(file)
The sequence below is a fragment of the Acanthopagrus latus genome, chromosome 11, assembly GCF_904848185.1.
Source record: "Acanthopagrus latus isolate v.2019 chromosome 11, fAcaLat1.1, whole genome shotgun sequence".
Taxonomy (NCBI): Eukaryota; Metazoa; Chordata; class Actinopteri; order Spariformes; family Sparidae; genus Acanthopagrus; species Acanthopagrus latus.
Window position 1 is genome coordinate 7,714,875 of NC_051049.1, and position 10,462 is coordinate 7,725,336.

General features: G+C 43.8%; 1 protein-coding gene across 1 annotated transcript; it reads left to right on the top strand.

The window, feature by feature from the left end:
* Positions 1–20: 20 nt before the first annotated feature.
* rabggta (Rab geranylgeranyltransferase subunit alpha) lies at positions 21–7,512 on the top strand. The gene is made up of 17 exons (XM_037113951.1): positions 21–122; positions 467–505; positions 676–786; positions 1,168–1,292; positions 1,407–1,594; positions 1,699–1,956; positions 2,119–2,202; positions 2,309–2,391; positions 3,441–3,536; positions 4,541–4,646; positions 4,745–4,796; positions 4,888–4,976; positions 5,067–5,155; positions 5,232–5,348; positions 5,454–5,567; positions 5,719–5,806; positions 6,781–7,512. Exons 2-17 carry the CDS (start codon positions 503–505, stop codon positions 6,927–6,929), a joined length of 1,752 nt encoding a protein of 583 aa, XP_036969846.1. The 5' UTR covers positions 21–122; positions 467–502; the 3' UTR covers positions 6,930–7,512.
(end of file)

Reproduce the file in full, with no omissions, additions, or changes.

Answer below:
The sequence below is a fragment of the Acanthopagrus latus genome, chromosome 11, assembly GCF_904848185.1.
Source record: "Acanthopagrus latus isolate v.2019 chromosome 11, fAcaLat1.1, whole genome shotgun sequence".
Taxonomy (NCBI): Eukaryota; Metazoa; Chordata; class Actinopteri; order Spariformes; family Sparidae; genus Acanthopagrus; species Acanthopagrus latus.
Window position 1 is genome coordinate 7,714,875 of NC_051049.1, and position 10,462 is coordinate 7,725,336.

General features: G+C 43.8%; 1 protein-coding gene across 1 annotated transcript; it reads left to right on the top strand.

The window, feature by feature from the left end:
* Positions 1–20: 20 nt before the first annotated feature.
* rabggta (Rab geranylgeranyltransferase subunit alpha) lies at positions 21–7,512 on the top strand. The gene is made up of 17 exons (XM_037113951.1): positions 21–122; positions 467–505; positions 676–786; positions 1,168–1,292; positions 1,407–1,594; positions 1,699–1,956; positions 2,119–2,202; positions 2,309–2,391; positions 3,441–3,536; positions 4,541–4,646; positions 4,745–4,796; positions 4,888–4,976; positions 5,067–5,155; positions 5,232–5,348; positions 5,454–5,567; positions 5,719–5,806; positions 6,781–7,512. Exons 2-17 carry the CDS (start codon positions 503–505, stop codon positions 6,927–6,929), a joined length of 1,752 nt encoding a protein of 583 aa, XP_036969846.1. The 5' UTR covers positions 21–122; positions 467–502; the 3' UTR covers positions 6,930–7,512.